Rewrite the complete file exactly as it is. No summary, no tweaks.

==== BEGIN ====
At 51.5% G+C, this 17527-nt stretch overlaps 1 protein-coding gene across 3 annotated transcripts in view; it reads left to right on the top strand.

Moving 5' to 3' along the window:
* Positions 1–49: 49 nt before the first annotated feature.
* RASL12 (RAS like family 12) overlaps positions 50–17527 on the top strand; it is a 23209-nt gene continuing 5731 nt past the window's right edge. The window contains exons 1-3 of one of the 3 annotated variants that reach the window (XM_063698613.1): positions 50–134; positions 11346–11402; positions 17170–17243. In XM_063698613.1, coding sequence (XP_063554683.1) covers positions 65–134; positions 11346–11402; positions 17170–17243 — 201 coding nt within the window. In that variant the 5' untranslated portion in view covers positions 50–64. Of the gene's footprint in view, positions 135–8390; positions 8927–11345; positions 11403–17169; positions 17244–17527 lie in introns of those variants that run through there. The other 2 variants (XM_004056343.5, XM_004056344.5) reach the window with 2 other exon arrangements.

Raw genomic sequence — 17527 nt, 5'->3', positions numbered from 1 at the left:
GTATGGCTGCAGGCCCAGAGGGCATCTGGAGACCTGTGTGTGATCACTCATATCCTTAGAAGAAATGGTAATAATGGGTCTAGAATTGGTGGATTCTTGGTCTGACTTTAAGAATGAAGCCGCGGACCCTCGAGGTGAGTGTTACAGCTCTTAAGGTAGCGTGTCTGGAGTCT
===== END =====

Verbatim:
At 51.5% G+C, this 17527-nt stretch overlaps 1 protein-coding gene across 3 annotated transcripts in view; it reads left to right on the top strand.

Moving 5' to 3' along the window:
* Positions 1–49: 49 nt before the first annotated feature.
* RASL12 (RAS like family 12) overlaps positions 50–17527 on the top strand; it is a 23209-nt gene continuing 5731 nt past the window's right edge. The window contains exons 1-3 of one of the 3 annotated variants that reach the window (XM_063698613.1): positions 50–134; positions 11346–11402; positions 17170–17243. In XM_063698613.1, coding sequence (XP_063554683.1) covers positions 65–134; positions 11346–11402; positions 17170–17243 — 201 coding nt within the window. In that variant the 5' untranslated portion in view covers positions 50–64. Of the gene's footprint in view, positions 135–8390; positions 8927–11345; positions 11403–17169; positions 17244–17527 lie in introns of those variants that run through there. The other 2 variants (XM_004056343.5, XM_004056344.5) reach the window with 2 other exon arrangements.

Raw genomic sequence — 17527 nt, 5'->3', positions numbered from 1 at the left:
GTATGGCTGCAGGCCCAGAGGGCATCTGGAGACCTGTGTGTGATCACTCATATCCTTAGAAGAAATGGTAATAATGGGTCTAGAATTGGTGGATTCTTGGTCTGACTTTAAGAATGAAGCCGCGGACCCTCGAGGTGAGTGTTACAGCTCTTAAGGTAGCGTGTCTGGAGTCT